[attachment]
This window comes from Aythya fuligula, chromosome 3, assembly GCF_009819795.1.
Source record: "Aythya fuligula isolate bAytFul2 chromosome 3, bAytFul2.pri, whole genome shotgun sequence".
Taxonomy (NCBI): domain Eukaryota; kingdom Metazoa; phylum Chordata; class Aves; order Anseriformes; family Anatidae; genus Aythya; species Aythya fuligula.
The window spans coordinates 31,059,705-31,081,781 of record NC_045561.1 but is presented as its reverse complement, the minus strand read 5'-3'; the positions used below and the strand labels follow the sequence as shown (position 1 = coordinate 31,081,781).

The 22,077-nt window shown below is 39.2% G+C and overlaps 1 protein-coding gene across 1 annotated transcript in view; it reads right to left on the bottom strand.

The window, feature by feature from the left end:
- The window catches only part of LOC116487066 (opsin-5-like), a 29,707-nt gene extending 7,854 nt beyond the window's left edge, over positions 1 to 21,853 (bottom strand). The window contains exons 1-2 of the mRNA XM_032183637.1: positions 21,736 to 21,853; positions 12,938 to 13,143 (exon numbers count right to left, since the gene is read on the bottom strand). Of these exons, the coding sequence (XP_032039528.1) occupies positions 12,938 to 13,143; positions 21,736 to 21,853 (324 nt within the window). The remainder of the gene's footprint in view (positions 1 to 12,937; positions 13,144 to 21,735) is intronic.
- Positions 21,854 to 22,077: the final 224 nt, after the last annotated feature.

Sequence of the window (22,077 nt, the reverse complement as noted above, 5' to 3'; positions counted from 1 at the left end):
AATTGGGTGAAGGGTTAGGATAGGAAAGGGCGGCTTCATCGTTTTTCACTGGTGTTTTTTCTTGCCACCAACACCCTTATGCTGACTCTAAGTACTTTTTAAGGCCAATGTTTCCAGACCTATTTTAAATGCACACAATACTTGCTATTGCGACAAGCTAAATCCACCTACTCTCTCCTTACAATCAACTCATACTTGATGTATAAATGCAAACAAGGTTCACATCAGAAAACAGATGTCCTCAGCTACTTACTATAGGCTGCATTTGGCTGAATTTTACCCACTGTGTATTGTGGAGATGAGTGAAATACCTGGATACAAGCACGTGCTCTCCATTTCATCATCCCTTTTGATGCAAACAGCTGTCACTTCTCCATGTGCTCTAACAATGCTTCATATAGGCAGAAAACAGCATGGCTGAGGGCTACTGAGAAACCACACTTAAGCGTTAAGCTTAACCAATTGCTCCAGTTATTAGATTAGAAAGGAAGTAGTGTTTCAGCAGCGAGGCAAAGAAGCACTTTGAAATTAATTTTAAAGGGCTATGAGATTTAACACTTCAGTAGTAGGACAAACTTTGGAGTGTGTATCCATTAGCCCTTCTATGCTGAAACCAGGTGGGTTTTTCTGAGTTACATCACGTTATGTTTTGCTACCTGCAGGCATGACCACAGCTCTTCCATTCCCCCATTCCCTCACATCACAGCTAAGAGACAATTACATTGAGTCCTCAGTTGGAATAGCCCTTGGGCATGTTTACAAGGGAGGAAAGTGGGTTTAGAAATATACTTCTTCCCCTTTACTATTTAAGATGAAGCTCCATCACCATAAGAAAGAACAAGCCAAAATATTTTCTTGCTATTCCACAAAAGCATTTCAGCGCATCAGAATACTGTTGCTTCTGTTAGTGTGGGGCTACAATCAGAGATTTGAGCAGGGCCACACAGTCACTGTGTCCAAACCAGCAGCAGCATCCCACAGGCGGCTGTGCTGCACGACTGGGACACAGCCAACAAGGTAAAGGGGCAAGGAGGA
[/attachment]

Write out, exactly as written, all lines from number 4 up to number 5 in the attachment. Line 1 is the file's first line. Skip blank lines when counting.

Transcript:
The window spans coordinates 31,059,705-31,081,781 of record NC_045561.1 but is presented as its reverse complement, the minus strand read 5'-3'; the positions used below and the strand labels follow the sequence as shown (position 1 = coordinate 31,081,781).

The 22,077-nt window shown below is 39.2% G+C and overlaps 1 protein-coding gene across 1 annotated transcript in view; it reads right to left on the bottom strand.